The United States military has suspended training of some 1,000 Afghan police recruits while it double checks the background of the current police force following a spike in insider attacks on North Atlantic Treaty Organisation troops, an official said.
"Current partnered operations have and will continue, even as we temporarily suspend training of about 1,000 new Afghan local police recruits while re-vetting current members," said Col Thomas Collins, a spokesman for the NATO-led International Security Assistance Force.
"While we have full trust and confidence in our Afghan partners, we believe this is a necessary step to validate our vetting process and ensure the quality indicative of Afghan Local Police," Collins was quoted as saying by CNN.
The move follows reports that 45 NATO troops were killed this year by either members of the Afghan security forces or by insurgents disguised as an Afghan policeman or soldier.
The most recent attack occurred on Wednesday when three Australian troops relaxing at their base in southern Uruzgan province were shot by a man wearing an Afghan army uniform in another "green-on-blue" attack.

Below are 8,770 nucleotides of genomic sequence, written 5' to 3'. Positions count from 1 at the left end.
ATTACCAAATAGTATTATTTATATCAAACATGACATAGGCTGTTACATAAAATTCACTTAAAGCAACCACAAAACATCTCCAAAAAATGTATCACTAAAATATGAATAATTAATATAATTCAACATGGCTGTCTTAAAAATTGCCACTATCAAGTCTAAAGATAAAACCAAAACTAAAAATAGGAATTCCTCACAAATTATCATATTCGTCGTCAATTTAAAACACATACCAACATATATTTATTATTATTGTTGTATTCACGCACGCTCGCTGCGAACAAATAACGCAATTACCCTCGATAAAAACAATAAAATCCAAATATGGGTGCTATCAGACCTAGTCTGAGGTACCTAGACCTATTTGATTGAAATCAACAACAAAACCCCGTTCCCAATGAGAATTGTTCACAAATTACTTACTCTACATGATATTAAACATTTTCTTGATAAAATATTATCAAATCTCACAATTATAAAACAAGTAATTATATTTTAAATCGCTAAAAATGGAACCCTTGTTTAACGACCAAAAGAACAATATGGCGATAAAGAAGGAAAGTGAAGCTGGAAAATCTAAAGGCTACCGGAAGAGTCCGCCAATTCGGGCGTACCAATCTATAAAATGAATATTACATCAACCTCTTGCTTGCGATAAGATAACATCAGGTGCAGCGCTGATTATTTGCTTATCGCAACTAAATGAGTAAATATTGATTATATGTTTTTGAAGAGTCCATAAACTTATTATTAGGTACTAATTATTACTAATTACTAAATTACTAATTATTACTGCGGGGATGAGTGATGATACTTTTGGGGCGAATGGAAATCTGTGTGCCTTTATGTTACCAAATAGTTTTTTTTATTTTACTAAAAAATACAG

The term refers to a colour coding system used by the military, in which blue refers to the friendly force, in this case NATO; and green refers, in this case, to Afghan security forces.
According to NATO officials, the vetting process for Afghan soldiers and police was not properly implemented, fearing that extensive background check could hamper the recruitment process.
Afghan officials, working with US Special Operations troops, have re-vetted about 1,100 Afghan local police officers and removed five policemen from the programme, The Washington Post reported. They are in the process of vetting 8,000 Afghan commandos and 3,000 Afghan army special forces soldiers who are fighting alongside American special operations troops throughout the country.
Directives from NATO leaders have advised troops to stay away from Afghan soldiers and police officers during vulnerable moments, such as when they are sleeping, bathing or exercising.
"We need to reduce risks by reducing certain interactions with the Afghans. We don't need to sleep or shower next to them, because that's when we're most vulnerable," a NATO official who has been charged with making security recommendations said. "It's about force protection without endangering the relationship. It's a true teeter-totter."
The Afghan army has announced plans to launch an expanded counterintelligence campaign against infiltrators and NATO forces have also launched an independent counterintelligence effort.